Tyler Cowen’s take on the Swiss referendum on migrant quotas:

“In my view immigration has gone well for Switzerland, both economically and culturally, and I am sorry to see this happen, even apart from the fact that it may cause a crisis in their relations with the European Union.  That said, you can take 27% as a kind of benchmark for the limits of immigration in most or all of today’s wealthy countries.  I believe that as you approach a number in that range, you get a backlash.”

Shaun Raviv in the Atlantic on why ‘brain drain’ can actually benefit African countries:

“But a fascinating new paper from the World Bank turns this logic on its head.“Does Migration Foster Exports?­” has a title with an unnecessary question mark. According to the authors, migration does indeed foster exports in Africa, and in numbers large enough that they should catch the attention of development and policy leaders worldwide. Their findings “suggest that one additional migrant creates about 2,100 dollars a year in additional exports for his country of origin.””

Behind the numbers from the IOM on migrant transit deaths:

“Some estimates, for instance, suggest that up to 10,000 migrants have died in Africa in less than a decade – data which are not possible to verify and are not included in the global figure presented here. In another example, research conducted by IOM on African migrants smuggled to South Africa, found that 10 per cent of interviewed individuals travelling from Somalia reported deaths among members of their group.”

The ACTU’s Economic Bulletin for February 2014:

“Australia spends less on welfare (i.e. cash benefits to households) than nearly all other OECD countries. In 2013, we spent 8.6% of GDP on welfare; that’s less than Canada, New Zealand, the UK, and every other member of the EU. That’s even less than the famously frugal United States.”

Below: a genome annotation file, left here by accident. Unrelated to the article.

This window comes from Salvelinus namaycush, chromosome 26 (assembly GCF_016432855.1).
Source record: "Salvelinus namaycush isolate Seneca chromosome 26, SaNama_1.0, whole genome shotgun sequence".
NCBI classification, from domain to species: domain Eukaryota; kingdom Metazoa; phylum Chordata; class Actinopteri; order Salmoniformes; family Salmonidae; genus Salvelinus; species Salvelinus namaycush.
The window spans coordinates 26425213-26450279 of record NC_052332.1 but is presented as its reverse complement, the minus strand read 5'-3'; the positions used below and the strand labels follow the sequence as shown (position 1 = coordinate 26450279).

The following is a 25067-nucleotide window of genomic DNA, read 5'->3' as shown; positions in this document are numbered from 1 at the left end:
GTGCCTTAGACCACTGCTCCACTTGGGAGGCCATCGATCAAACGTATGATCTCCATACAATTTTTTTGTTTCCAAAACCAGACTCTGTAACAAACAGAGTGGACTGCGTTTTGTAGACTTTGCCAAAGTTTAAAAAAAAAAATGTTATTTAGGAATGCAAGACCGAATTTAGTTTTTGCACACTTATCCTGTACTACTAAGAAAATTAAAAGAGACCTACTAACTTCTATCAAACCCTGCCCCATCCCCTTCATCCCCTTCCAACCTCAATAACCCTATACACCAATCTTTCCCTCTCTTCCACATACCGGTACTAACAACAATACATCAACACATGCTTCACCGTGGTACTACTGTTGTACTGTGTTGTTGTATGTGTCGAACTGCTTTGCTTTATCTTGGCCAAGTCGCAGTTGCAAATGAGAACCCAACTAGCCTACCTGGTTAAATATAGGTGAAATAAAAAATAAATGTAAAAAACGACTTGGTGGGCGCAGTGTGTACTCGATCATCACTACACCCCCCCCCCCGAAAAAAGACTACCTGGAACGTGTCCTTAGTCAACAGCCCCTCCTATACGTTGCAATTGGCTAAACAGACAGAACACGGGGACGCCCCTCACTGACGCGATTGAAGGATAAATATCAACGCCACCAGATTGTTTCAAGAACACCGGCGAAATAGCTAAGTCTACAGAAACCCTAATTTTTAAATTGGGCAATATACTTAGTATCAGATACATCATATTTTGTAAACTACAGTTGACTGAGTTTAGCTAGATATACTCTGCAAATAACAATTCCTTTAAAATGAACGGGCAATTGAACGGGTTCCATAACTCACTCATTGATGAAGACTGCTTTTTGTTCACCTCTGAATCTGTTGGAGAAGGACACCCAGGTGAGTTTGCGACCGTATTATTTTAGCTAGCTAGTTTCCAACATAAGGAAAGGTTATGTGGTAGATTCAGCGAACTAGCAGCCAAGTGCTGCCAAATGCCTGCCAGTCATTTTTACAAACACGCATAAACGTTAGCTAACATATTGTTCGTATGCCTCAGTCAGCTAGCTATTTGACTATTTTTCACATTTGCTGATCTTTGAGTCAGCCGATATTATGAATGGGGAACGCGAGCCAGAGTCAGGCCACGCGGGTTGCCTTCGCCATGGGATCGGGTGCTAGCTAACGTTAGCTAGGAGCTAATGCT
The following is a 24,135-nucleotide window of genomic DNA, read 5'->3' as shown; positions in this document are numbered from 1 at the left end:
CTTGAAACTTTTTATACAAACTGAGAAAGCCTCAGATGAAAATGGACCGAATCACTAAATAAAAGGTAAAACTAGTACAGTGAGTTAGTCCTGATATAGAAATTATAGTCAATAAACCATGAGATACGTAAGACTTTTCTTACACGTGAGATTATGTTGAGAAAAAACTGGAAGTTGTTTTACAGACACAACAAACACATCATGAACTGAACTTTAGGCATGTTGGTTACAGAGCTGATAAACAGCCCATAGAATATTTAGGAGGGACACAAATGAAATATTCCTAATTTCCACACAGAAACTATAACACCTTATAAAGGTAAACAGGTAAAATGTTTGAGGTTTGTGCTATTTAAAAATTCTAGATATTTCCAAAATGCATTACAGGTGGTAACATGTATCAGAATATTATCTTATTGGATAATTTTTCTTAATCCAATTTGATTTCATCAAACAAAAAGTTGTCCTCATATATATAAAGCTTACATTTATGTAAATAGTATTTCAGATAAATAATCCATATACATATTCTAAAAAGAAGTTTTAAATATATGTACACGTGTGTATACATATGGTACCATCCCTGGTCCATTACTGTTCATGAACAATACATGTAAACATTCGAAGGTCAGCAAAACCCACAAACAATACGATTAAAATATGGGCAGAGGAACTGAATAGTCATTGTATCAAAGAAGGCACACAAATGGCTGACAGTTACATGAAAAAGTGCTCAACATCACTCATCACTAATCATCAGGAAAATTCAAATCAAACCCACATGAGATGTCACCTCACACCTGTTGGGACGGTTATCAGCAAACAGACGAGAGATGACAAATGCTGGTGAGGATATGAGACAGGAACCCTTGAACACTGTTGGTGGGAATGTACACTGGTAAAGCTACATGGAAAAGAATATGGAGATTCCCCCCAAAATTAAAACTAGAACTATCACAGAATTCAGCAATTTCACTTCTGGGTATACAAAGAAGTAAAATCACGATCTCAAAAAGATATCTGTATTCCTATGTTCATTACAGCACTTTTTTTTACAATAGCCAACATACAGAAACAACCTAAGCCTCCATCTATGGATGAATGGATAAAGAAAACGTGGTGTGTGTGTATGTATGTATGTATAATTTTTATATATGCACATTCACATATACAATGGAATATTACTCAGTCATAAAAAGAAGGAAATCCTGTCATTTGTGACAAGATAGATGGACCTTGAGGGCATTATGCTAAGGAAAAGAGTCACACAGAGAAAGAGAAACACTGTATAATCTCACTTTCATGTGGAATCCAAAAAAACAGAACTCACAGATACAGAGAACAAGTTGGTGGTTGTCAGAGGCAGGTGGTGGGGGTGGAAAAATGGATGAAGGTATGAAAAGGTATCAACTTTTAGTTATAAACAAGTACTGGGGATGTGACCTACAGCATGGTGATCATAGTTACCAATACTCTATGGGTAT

Peter Mares on New Zealand’s ‘Bondi bludger’ and other Australian myths:

“Kiwi-bashing is not without precedent in Australia, although there seems to be persistent confusion about the exact nature of the threat. It is unclear whether the core problem is that New Zealanders work too hard, and so threaten to “steal Aussie jobs”, or whether they are too lazy, and so threaten to sponge off the generous and unwitting Australian taxpayer.”

Sam Dastyari on the cruel use of ministerial directives by Immigration Minister Scott Morrison:

“The minister has gratuitously penalised people who have satisfied his department that their application for asylum is genuine, that their status of refugee is genuine and that their right to a protection visa is genuine. Since arriving in Australia, these people have first been subjected to our immigration detention system and then, since joining our communities, they have abided by our laws, entered our economy and given no-one any reason to doubt their character.”


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